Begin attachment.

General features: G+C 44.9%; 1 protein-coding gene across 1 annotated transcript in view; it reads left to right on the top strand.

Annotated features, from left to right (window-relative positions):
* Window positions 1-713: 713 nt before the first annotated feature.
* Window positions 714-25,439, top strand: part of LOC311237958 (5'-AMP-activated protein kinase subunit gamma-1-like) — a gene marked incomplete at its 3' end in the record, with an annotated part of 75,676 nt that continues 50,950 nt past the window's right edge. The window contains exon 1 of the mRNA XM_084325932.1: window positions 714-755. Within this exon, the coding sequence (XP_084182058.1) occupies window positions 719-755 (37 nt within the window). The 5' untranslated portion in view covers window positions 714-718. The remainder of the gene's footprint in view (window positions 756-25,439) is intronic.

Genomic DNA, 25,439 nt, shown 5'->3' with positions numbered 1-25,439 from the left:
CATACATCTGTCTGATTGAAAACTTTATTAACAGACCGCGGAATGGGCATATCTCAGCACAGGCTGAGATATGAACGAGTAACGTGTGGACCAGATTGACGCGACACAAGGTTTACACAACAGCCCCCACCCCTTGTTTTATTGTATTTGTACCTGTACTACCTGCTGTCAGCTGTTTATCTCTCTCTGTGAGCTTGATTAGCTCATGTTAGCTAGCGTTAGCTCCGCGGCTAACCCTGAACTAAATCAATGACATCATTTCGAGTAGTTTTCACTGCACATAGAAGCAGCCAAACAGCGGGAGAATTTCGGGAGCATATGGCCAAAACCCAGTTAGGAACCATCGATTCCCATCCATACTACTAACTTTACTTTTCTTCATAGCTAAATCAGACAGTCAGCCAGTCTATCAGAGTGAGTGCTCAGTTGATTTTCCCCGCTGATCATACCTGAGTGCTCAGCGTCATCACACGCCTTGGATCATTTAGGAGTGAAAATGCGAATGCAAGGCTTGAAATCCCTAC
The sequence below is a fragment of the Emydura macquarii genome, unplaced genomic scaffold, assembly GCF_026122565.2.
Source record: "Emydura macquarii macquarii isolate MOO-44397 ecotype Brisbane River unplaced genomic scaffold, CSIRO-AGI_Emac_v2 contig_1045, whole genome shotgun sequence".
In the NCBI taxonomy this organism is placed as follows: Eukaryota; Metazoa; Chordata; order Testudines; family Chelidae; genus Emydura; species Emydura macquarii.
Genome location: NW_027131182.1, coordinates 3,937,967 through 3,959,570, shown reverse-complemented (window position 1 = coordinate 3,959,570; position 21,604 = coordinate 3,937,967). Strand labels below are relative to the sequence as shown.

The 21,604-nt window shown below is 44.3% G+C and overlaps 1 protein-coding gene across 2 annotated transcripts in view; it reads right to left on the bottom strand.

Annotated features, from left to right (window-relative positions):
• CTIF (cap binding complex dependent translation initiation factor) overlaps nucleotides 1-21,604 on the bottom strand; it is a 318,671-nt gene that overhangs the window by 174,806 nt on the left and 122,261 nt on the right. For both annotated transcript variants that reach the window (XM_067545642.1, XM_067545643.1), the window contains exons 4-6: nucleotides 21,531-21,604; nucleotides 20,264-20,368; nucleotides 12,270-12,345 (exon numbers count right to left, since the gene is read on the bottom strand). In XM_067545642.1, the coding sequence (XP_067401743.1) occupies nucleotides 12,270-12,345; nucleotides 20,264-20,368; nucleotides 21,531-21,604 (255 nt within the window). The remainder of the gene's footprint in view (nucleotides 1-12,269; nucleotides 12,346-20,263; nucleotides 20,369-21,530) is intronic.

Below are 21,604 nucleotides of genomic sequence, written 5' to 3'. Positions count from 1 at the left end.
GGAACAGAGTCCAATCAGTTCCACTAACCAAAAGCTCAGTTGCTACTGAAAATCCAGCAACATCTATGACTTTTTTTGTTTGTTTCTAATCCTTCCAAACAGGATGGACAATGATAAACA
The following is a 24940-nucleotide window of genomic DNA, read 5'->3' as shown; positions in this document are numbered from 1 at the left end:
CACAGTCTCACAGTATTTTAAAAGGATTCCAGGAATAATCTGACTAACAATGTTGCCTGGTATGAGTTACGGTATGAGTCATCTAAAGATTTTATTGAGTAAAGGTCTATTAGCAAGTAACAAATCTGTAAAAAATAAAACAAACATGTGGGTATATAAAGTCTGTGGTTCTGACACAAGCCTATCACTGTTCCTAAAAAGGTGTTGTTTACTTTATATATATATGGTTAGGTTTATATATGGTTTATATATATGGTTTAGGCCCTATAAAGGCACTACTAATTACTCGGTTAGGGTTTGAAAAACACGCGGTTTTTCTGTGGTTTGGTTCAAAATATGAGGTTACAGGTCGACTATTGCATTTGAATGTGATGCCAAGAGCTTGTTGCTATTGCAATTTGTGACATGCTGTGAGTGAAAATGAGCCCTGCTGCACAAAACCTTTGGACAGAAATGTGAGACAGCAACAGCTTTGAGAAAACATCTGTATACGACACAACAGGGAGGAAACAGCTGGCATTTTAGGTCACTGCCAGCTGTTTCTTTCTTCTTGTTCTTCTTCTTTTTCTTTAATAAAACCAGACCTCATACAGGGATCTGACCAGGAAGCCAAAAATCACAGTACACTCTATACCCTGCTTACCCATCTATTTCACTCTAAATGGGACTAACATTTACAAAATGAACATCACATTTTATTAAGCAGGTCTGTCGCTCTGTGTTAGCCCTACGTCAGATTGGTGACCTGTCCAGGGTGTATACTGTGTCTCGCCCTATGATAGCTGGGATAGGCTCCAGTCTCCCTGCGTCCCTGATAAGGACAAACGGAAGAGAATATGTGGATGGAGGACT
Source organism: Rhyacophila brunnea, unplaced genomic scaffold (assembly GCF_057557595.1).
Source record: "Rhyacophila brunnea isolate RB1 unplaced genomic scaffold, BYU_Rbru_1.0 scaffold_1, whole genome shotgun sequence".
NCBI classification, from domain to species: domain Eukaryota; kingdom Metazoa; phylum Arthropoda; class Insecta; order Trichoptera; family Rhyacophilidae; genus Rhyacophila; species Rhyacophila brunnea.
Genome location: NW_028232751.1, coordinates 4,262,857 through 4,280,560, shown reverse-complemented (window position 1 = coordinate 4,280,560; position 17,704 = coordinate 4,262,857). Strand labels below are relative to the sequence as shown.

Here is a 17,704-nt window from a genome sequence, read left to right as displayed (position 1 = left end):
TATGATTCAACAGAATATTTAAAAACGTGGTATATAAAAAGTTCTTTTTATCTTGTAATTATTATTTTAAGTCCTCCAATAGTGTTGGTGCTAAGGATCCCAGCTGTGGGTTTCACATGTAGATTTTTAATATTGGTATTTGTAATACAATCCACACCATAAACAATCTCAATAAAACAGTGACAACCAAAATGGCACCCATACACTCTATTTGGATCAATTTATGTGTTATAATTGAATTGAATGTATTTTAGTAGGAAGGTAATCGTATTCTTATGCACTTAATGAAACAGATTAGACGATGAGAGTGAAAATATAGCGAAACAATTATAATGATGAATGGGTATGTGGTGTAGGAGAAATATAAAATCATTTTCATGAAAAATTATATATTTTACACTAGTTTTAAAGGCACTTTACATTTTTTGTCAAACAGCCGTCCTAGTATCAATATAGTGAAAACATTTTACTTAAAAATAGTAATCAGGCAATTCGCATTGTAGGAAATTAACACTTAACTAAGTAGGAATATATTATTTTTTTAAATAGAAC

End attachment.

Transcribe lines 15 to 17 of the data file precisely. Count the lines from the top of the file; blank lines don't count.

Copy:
GGAACAGAGTCCAATCAGTTCCACTAACCAAAAGCTCAGTTGCTACTGAAAATCCAGCAACATCTATGACTTTTTTTGTTTGTTTCTAATCCTTCCAAACAGGATGGACAATGATAAACA
The following is a 24940-nucleotide window of genomic DNA, read 5'->3' as shown; positions in this document are numbered from 1 at the left end:
CACAGTCTCACAGTATTTTAAAAGGATTCCAGGAATAATCTGACTAACAATGTTGCCTGGTATGAGTTACGGTATGAGTCATCTAAAGATTTTATTGAGTAAAGGTCTATTAGCAAGTAACAAATCTGTAAAAAATAAAACAAACATGTGGGTATATAAAGTCTGTGGTTCTGACACAAGCCTATCACTGTTCCTAAAAAGGTGTTGTTTACTTTATATATATATGGTTAGGTTTATATATGGTTTATATATATGGTTTAGGCCCTATAAAGGCACTACTAATTACTCGGTTAGGGTTTGAAAAACACGCGGTTTTTCTGTGGTTTGGTTCAAAATATGAGGTTACAGGTCGACTATTGCATTTGAATGTGATGCCAAGAGCTTGTTGCTATTGCAATTTGTGACATGCTGTGAGTGAAAATGAGCCCTGCTGCACAAAACCTTTGGACAGAAATGTGAGACAGCAACAGCTTTGAGAAAACATCTGTATACGACACAACAGGGAGGAAACAGCTGGCATTTTAGGTCACTGCCAGCTGTTTCTTTCTTCTTGTTCTTCTTCTTTTTCTTTAATAAAACCAGACCTCATACAGGGATCTGACCAGGAAGCCAAAAATCACAGTACACTCTATACCCTGCTTACCCATCTATTTCACTCTAAATGGGACTAACATTTACAAAATGAACATCACATTTTATTAAGCAGGTCTGTCGCTCTGTGTTAGCCCTACGTCAGATTGGTGACCTGTCCAGGGTGTATACTGTGTCTCGCCCTATGATAGCTGGGATAGGCTCCAGTCTCCCTGCGTCCCTGATAAGGACAAACGGAAGAGAATATGTGGATGGAGGACT